The Columbine shooting on April 20, 1999 at Columbine High School in Littleton, Colorado, occurred when two teens went on a shooting spree, killing 13 people and wounding more than 20 others, before turning their guns on themselves and committing suicide. The Columbine shooting was, at the time, the worst high school shooting in U.S. history and prompted a national debate on gun control and school safety, as well as a major investigation to determine what motivated the gunmen, Eric Harris, 18, and Dylan Klebold, 17. Subsequent school shootings at Sandy Hook Elementary School in Newtown, Connecticut, and Marjory Stoneman Douglas High School in Parkland, Florida continue to raise questions about gun control in the United States.
Dylan Klebold and Eric Harris
At approximately 11:19 a.m., Dylan Klebold and Eric Harris, dressed in trench coats, began shooting fellow students outside Columbine High School, located in a suburb south of Denver. The pair then moved inside the school, where they gunned down many of their victims in the library.
By approximately 11:35 a.m., Klebold and Harris had killed 12 students and a teacher and wounded more than 20 other people. Shortly after 12 p.m., the two teens turned their guns on themselves.
Investigators later learned Harris and Klebold had arrived in separate cars at Columbine around 11:10 on the morning of the massacre. The two then walked into the school cafeteria, where they placed two duffel bags each containing a 20-pound propane bomb set to explode at 11:17 a.m.
The teens then went back outside to their cars to wait for the bombs to go off. When the bombs failed to detonate, Harris and Klebold began their shooting spree.
Victims of the Columbine Shooting
Victims of the Columbine shooting include Cassie Bernall, 17; Steven Curnow, 14; Corey DePooter, 17; Kelly Fleming, 16; Matthew Kechter, 16; Daniel Mauser, 15;
Daniel Rohrbough, 15; William "Dave" Sanders, 47; Rachel Scott, 17; Isaiah Shoels, 18;
John Tomlin, 16; Lauren Townsend, 18, and Kyle Velasquez, 16.
She Said 'Yes'
In the days immediately following the shootings, it was speculated that Harris and Klebold purposely chose athletes, minorities and Christians as their victims.
It initially was reported that one student, Cassie Bernall, was asked by one of the gunmen if she believed in God. When Bernall allegedly said, “Yes,” she was shot to death. Her parents later wrote a book titled She Said Yes, honoring their daughter.
However, it later was determined the question was not posed to Bernall but to another student who already had been wounded by a gunshot. When that victim replied, “Yes,” the shooter walked away.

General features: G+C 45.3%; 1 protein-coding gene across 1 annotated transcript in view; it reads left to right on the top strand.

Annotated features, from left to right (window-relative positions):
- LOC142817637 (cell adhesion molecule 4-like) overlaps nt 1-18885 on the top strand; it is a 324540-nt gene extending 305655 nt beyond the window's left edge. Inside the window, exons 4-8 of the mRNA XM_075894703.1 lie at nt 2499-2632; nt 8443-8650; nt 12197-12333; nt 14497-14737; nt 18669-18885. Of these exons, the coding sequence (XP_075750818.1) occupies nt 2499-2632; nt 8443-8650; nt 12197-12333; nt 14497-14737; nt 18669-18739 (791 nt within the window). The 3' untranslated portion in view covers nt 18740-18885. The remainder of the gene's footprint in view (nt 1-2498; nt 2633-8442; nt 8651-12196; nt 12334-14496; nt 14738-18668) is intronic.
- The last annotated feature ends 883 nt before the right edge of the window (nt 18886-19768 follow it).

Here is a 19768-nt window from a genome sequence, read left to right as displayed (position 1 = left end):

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Columbine Shooting Investigation
Subsequent investigations determined Harris and Klebold chose their victims randomly, and the two teens originally had intended to bomb their school, potentially killing hundreds of people.
There was speculation that Harris and Klebold committed the killings because they were members of a group of social outcasts called the Trenchcoat Mafia that was fascinated by Goth culture. It also was speculated that Harris and Klebold had carried out the shootings as retaliation for being bullied.
Additionally, violent video games and music were blamed for influencing the killers. However, none of these theories was ever proven.
Through journals left behind by Harris and Klebold, investigators eventually discovered the teens had been planning for a year to bomb the school in an attack similar to the 1995 Oklahoma City bombing.
Investigative journalist Dave Cullen, author of the 2009 book Columbine, described Harris as “the callously brutal mastermind,” while Klebold was a “quivering depressive who journaled obsessively about love and attended the Columbine prom three days before opening fire.”
Columbine Massacre Aftermath
In the aftermath of the shootings, many schools across America enacted “zero-tolerance” rules regarding disruptive behavior and threats of violence from students. Columbine High School reopened in the fall of 1999, but the massacre left a scar on the Littleton community.
Mark Manes, the man who sold a gun to Harris and bought him 100 rounds of ammunition the day before the murders, was sentenced to six years in prison. Another man, Philip Duran, who introduced Harris and Klebold to Manes, also was sentenced to prison time.
Some victims and families of people killed or injured filed suit against the school and the police; most of these suits were later dismissed in court.